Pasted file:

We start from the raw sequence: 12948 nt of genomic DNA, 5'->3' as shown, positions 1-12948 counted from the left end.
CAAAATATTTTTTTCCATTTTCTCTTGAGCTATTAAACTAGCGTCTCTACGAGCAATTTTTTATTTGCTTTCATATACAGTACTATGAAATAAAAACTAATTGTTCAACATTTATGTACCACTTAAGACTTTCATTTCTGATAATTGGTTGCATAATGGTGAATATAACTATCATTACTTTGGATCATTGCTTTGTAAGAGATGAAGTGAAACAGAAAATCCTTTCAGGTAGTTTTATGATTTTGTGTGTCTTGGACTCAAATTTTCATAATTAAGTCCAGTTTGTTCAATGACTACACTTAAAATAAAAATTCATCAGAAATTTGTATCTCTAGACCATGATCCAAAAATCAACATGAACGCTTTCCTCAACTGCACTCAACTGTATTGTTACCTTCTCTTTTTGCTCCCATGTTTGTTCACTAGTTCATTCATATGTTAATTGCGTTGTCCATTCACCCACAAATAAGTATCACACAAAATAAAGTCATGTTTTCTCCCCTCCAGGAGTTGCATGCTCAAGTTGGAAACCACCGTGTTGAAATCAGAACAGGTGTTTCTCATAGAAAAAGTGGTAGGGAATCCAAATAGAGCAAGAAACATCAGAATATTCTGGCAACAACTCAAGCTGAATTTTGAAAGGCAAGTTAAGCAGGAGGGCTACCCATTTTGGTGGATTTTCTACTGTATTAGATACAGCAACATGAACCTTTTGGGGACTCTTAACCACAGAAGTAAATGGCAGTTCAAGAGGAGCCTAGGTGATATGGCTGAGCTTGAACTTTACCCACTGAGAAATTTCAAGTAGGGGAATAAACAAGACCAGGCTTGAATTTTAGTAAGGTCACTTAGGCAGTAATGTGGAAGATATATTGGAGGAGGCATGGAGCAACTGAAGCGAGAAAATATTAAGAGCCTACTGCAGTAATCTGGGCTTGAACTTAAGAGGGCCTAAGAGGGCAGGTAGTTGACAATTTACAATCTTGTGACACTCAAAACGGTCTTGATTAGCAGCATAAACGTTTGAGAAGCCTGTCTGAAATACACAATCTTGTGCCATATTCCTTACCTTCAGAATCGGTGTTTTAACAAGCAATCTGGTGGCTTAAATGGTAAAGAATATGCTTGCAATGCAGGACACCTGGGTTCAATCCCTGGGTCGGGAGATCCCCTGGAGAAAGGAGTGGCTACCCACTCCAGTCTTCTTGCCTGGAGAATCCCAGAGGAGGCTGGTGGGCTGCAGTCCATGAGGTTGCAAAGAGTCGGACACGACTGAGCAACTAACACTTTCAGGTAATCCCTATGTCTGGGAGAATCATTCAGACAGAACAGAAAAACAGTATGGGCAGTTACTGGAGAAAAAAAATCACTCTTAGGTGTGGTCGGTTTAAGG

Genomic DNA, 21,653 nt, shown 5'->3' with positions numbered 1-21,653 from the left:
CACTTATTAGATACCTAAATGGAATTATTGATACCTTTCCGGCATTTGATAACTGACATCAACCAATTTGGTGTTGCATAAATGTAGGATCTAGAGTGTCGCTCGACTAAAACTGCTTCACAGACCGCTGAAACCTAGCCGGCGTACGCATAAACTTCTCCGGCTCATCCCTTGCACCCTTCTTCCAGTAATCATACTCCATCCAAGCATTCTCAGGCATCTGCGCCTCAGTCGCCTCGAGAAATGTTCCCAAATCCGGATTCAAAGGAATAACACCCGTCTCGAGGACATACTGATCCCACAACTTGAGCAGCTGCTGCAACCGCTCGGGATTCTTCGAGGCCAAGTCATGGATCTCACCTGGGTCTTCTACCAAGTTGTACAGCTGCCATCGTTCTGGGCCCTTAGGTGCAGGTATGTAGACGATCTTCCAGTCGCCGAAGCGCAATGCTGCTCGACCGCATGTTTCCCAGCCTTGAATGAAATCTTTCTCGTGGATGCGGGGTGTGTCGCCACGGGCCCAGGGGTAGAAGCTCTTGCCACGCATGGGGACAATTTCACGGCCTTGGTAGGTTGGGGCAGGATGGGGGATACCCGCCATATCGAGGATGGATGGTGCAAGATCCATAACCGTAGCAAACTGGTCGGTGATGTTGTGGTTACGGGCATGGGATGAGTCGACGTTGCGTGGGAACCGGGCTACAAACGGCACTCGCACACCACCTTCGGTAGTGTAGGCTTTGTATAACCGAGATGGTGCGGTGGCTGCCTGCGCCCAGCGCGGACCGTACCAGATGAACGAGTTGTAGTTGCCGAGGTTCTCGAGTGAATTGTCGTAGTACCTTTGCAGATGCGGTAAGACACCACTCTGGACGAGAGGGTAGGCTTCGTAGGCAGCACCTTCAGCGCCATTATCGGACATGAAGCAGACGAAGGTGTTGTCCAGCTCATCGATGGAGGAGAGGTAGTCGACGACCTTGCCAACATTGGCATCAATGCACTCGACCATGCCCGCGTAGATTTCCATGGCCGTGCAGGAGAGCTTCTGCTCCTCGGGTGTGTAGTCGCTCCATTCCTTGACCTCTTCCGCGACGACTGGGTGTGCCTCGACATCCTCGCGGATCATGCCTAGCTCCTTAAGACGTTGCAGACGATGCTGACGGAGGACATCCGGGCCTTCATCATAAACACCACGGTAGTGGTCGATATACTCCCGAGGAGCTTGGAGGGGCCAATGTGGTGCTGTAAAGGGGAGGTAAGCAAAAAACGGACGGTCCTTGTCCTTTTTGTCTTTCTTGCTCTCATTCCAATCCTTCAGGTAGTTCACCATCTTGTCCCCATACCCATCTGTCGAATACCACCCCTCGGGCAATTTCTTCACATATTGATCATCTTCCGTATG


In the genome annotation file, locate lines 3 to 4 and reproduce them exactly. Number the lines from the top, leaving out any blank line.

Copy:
Genomic DNA, 21,653 nt, shown 5'->3' with positions numbered 1-21,653 from the left:
CACTTATTAGATACCTAAATGGAATTATTGATACCTTTCCGGCATTTGATAACTGACATCAACCAATTTGGTGTTGCATAAATGTAGGATCTAGAGTGTCGCTCGACTAAAACTGCTTCACAGACCGCTGAAACCTAGCCGGCGTACGCATAAACTTCTCCGGCTCATCCCTTGCACCCTTCTTCCAGTAATCATACTCCATCCAAGCATTCTCAGGCATCTGCGCCTCAGTCGCCTCGAGAAATGTTCCCAAATCCGGATTCAAAGGAATAACACCCGTCTCGAGGACATACTGATCCCACAACTTGAGCAGCTGCTGCAACCGCTCGGGATTCTTCGAGGCCAAGTCATGGATCTCACCTGGGTCTTCTACCAAGTTGTACAGCTGCCATCGTTCTGGGCCCTTAGGTGCAGGTATGTAGACGATCTTCCAGTCGCCGAAGCGCAATGCTGCTCGACCGCATGTTTCCCAGCCTTGAATGAAATCTTTCTCGTGGATGCGGGGTGTGTCGCCACGGGCCCAGGGGTAGAAGCTCTTGCCACGCATGGGGACAATTTCACGGCCTTGGTAGGTTGGGGCAGGATGGGGGATACCCGCCATATCGAGGATGGATGGTGCAAGATCCATAACCGTAGCAAACTGGTCGGTGATGTTGTGGTTACGGGCATGGGATGAGTCGACGTTGCGTGGGAACCGGGCTACAAACGGCACTCGCACACCACCTTCGGTAGTGTAGGCTTTGTATAACCGAGATGGTGCGGTGGCTGCCTGCGCCCAGCGCGGACCGTACCAGATGAACGAGTTGTAGTTGCCGAGGTTCTCGAGTGAATTGTCGTAGTACCTTTGCAGATGCGGTAAGACACCACTCTGGACGAGAGGGTAGGCTTCGTAGGCAGCACCTTCAGCGCCATTATCGGACATGAAGCAGACGAAGGTGTTGTCCAGCTCATCGATGGAGGAGAGGTAGTCGACGACCTTGCCAACATTGGCATCAATGCACTCGACCATGCCCGCGTAGATTTCCATGGCCGTGCAGGAGAGCTTCTGCTCCTCGGGTGTGTAGTCGCTCCATTCCTTGACCTCTTCCGCGACGACTGGGTGTGCCTCGACATCCTCGCGGATCATGCCTAGCTCCTTAAGACGTTGCAGACGATGCTGACGGAGGACATCCGGGCCTTCATCATAAACACCACGGTAGTGGTCGATATACTCCCGAGGAGCTTGGAGGGGCCAATGTGGTGCTGTAAAGGGGAGGTAAGCAAAAAACGGACGGTCCTTGTCCTTTTTGTCTTTCTTGCTCTCATTCCAATCCTTCAGGTAGTTCACCATCTTGTCCCCATACCCATCTGTCGAATACCACCCCTCGGGCAATTTCTTCACATATTGATCATCTTCCGTATG